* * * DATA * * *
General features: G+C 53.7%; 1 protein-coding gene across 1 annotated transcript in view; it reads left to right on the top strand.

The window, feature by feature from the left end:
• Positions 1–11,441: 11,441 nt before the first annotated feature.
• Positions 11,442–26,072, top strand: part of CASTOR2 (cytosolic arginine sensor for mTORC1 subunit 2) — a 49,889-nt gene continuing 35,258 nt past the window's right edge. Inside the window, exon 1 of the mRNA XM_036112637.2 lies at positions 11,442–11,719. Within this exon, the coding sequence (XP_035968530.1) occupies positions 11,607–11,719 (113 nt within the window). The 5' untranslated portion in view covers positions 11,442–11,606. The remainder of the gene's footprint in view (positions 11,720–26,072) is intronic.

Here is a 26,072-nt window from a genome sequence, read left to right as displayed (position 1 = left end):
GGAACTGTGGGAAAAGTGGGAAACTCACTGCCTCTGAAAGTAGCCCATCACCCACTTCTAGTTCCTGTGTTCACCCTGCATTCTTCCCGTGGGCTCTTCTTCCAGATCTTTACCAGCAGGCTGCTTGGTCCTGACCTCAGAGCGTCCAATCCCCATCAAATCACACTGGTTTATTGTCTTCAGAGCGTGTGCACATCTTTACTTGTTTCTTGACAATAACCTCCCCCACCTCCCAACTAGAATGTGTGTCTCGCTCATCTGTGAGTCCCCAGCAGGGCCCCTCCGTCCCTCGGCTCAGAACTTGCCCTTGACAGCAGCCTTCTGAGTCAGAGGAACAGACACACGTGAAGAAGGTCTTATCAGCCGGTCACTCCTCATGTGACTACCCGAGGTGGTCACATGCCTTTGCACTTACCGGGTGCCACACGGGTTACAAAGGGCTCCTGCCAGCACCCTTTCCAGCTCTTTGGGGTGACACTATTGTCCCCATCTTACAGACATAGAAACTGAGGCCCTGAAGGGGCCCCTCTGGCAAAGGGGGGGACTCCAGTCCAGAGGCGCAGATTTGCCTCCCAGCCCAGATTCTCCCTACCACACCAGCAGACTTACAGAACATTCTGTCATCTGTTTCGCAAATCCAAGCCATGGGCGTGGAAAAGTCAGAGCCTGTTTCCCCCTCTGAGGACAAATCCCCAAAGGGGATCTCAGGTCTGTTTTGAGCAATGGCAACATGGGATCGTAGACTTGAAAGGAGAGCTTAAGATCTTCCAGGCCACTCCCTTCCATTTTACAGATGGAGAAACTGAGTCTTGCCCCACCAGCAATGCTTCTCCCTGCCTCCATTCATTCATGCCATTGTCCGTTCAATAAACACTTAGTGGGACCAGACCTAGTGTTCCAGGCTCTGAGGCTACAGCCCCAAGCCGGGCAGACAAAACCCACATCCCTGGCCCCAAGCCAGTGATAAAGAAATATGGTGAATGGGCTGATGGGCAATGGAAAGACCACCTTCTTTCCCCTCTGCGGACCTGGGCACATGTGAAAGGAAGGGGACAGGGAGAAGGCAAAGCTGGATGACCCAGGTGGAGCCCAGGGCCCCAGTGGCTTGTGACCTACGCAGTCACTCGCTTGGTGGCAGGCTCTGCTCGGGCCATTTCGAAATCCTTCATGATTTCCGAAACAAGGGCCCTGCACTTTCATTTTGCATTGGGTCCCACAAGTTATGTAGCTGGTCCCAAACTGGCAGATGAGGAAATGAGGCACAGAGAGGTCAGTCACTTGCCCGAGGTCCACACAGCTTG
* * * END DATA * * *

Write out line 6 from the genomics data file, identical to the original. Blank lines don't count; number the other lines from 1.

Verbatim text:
GGAACTGTGGGAAAAGTGGGAAACTCACTGCCTCTGAAAGTAGCCCATCACCCACTTCTAGTTCCTGTGTTCACCCTGCATTCTTCCCGTGGGCTCTTCTTCCAGATCTTTACCAGCAGGCTGCTTGGTCCTGACCTCAGAGCGTCCAATCCCCATCAAATCACACTGGTTTATTGTCTTCAGAGCGTGTGCACATCTTTACTTGTTTCTTGACAATAACCTCCCCCACCTCCCAACTAGAATGTGTGTCTCGCTCATCTGTGAGTCCCCAGCAGGGCCCCTCCGTCCCTCGGCTCAGAACTTGCCCTTGACAGCAGCCTTCTGAGTCAGAGGAACAGACACACGTGAAGAAGGTCTTATCAGCCGGTCACTCCTCATGTGACTACCCGAGGTGGTCACATGCCTTTGCACTTACCGGGTGCCACACGGGTTACAAAGGGCTCCTGCCAGCACCCTTTCCAGCTCTTTGGGGTGACACTATTGTCCCCATCTTACAGACATAGAAACTGAGGCCCTGAAGGGGCCCCTCTGGCAAAGGGGGGGACTCCAGTCCAGAGGCGCAGATTTGCCTCCCAGCCCAGATTCTCCCTACCACACCAGCAGACTTACAGAACATTCTGTCATCTGTTTCGCAAATCCAAGCCATGGGCGTGGAAAAGTCAGAGCCTGTTTCCCCCTCTGAGGACAAATCCCCAAAGGGGATCTCAGGTCTGTTTTGAGCAATGGCAACATGGGATCGTAGACTTGAAAGGAGAGCTTAAGATCTTCCAGGCCACTCCCTTCCATTTTACAGATGGAGAAACTGAGTCTTGCCCCACCAGCAATGCTTCTCCCTGCCTCCATTCATTCATGCCATTGTCCGTTCAATAAACACTTAGTGGGACCAGACCTAGTGTTCCAGGCTCTGAGGCTACAGCCCCAAGCCGGGCAGACAAAACCCACATCCCTGGCCCCAAGCCAGTGATAAAGAAATATGGTGAATGGGCTGATGGGCAATGGAAAGACCACCTTCTTTCCCCTCTGCGGACCTGGGCACATGTGAAAGGAAGGGGACAGGGAGAAGGCAAAGCTGGATGACCCAGGTGGAGCCCAGGGCCCCAGTGGCTTGTGACCTACGCAGTCACTCGCTTGGTGGCAGGCTCTGCTCGGGCCATTTCGAAATCCTTCATGATTTCCGAAACAAGGGCCCTGCACTTTCATTTTGCATTGGGTCCCACAAGTTATGTAGCTGGTCCCAAACTGGCAGATGAGGAAATGAGGCACAGAGAGGTCAGTCACTTGCCCGAGGTCCACACAGCTTG